Life, tissue culture and ethical ambiguities. An interview with Svenja Kratz on we make money not art - #bioart | Digital #MediaArt(s) Numérique(s) | Scoop.it

This week (or rather semester since i so seldom do proper interview nowadays), I'm talking with Svenja Kratz , an interdisciplinary artist who combines art practice with cell and tissue cultures to investigate the creative and critical dimensions of biotechnologies as well as their impacts on concepts of identity, life, and death.


Svenja has a background in art but she also holds a PhD in Contemporary Art and Biotechnology from Queensland University of Technology and worked at the Institute of Health and Biomedical Innovationin Brisbane, where she completed a PhD in bio-media art.

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The infofuse – encoding messages using colourful fire

The infofuse – encoding messages using colourful fire | Digital #MediaArt(s) Numérique(s) | Scoop.it

For many of us, the most memorable bits of school chemistry classes were lessons where we ignited metal salts over a Bunsen burner to produce brightly coloured flames, from the lilac of potassium to the distinctive red of lithium. Now a group of chemists from Harvard University have found a way of using these colourful flames to transmit coded information.


Working in the lab of legendary chemist George Whitesides, Samuel Thomas III has developed the ‘infofuse’, a strip of flammable paper patterned with metal salts. As the strip burns, the metals change the colour of the flames, creating coded pulses of light that can be used to send messages. It’s a vibrant, visual equivalent of Morse code and as a test-run, they used their infofuses to transmit the message, “LOOK MOM NO ELECTRICITY”....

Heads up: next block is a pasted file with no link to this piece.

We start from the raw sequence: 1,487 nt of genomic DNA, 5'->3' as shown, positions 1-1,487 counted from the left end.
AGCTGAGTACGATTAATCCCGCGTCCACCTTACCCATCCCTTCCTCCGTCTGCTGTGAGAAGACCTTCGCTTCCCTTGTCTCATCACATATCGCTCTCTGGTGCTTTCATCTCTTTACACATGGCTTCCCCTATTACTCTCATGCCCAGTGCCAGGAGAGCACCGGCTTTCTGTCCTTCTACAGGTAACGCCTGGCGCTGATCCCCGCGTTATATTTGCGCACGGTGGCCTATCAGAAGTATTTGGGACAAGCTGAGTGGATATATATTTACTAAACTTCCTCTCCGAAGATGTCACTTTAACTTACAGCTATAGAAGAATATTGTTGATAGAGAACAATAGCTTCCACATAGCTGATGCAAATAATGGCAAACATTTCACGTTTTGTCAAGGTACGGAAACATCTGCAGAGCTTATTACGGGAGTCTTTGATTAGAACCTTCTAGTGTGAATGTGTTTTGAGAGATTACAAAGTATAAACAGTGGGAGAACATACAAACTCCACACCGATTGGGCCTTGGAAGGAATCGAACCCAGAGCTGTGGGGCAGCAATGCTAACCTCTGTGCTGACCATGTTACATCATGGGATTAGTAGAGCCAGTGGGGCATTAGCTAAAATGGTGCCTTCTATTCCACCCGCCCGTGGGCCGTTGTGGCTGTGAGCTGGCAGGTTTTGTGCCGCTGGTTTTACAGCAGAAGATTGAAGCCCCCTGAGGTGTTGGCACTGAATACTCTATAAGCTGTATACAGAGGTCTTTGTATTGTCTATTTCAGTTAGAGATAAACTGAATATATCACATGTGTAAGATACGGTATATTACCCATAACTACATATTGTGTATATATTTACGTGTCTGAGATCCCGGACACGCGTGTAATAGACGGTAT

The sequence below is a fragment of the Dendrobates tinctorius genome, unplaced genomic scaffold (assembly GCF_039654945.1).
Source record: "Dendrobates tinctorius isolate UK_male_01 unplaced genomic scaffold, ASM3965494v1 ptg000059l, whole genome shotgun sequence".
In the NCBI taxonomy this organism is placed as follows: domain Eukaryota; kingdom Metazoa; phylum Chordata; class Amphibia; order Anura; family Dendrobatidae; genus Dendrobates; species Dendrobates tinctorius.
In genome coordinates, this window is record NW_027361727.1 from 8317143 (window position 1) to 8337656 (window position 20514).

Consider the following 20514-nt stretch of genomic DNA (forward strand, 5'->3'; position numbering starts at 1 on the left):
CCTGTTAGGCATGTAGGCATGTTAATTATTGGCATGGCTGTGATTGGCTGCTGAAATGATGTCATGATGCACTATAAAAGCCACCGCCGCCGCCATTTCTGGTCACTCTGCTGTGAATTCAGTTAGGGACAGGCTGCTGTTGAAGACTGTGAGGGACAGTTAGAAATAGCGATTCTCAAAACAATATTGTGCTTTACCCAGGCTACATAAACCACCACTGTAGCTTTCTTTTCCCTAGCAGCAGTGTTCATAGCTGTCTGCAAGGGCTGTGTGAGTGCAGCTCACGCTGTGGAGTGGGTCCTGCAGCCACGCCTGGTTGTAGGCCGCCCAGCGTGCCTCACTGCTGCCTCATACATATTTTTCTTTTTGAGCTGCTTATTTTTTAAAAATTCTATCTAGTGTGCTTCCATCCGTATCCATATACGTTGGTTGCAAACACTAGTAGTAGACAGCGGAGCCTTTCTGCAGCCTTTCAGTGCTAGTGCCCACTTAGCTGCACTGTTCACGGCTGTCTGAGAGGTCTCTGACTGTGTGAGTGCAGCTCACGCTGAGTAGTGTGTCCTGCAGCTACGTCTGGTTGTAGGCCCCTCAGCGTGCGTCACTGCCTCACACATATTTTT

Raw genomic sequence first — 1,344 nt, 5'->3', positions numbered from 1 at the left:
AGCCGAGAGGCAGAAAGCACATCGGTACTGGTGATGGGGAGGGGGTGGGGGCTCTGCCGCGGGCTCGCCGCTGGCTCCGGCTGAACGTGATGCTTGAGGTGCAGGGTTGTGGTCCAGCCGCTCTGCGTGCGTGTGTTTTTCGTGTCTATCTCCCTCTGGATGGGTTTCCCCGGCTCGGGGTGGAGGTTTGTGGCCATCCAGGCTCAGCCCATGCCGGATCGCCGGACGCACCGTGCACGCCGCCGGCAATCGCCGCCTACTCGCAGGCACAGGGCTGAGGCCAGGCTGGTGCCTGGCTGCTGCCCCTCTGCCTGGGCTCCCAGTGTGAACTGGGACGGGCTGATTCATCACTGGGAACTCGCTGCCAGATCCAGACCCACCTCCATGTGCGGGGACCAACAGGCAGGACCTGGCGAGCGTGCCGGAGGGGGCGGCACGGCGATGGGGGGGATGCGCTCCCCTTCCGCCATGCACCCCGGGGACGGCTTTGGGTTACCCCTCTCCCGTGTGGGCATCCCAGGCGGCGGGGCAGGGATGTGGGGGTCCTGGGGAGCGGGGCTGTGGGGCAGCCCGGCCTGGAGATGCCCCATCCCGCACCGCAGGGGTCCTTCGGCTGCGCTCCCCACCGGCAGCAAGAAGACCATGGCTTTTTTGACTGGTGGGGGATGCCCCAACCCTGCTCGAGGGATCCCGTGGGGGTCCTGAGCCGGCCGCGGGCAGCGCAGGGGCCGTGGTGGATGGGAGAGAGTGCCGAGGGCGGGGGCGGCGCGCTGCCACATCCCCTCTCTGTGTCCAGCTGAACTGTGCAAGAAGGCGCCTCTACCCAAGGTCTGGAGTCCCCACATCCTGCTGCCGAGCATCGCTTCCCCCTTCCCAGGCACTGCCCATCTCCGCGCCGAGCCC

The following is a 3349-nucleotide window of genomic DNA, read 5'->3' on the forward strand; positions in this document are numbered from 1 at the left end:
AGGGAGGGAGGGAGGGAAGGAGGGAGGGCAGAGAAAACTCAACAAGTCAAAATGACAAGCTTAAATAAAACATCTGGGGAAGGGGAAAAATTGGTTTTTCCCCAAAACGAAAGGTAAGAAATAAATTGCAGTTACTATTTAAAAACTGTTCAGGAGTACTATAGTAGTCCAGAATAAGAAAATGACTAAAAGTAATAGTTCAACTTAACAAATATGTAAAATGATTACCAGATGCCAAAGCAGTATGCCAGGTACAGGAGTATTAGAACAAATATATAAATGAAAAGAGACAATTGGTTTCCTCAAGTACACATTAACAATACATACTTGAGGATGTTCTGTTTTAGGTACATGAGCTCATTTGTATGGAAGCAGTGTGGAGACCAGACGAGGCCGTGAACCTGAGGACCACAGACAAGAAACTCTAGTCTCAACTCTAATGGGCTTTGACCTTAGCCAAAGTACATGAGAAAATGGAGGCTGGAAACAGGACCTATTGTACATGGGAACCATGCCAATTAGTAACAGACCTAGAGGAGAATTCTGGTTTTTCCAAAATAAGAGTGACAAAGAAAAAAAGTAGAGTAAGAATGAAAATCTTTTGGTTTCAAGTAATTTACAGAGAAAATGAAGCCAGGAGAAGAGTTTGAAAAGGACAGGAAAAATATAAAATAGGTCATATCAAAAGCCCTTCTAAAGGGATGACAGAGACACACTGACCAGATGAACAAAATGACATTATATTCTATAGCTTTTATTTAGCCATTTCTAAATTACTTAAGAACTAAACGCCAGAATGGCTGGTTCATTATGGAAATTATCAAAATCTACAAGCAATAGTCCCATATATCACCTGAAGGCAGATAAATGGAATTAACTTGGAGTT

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The "first man-made biological leaf" could enable humans to colonise space - #innovation

RCA graduate Julian Melchiorri says the synthetic biological leaf he developed, which absorbs water and carbon dioxide to produce oxygen just like a plant, could enable long-distance space travel.


"Plants don't grow in zero gravity," explains Melchiorri. "NASA is researching different ways to produce oxygen for long-distance space journeys to let us live in space. This material could allow us t0 explore space much further than we can now."


Via Xaos, arslog
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New cancer-hunting 'nano-robots' to seek and destroy tumours

New cancer-hunting 'nano-robots' to seek and destroy tumours | Digital #MediaArt(s) Numérique(s) | Scoop.it

It sounds like a scene from a science fiction novel – an army of tiny weaponised robots travelling around a human body, hunting down malignant tumours and destroying them from within.


A nanometre is a very small unit of length, just one billionth of a metre. Nanotechnology looks at building up incredibly tiny, nano-level structures for different functions and applications.


One such nanoparticle-based application is the development of precise cancer diagnostic technology and safe, efficient tumour treatment. The only problem is nanoparticles must be tailored to specific jobs. They can be time-consuming and expensive to research and build...

A nanometre is a very small unit of length, just one billionth of a metre. Nanotechnology looks at building up incredibly tiny, nano-level structures for different functions and applications.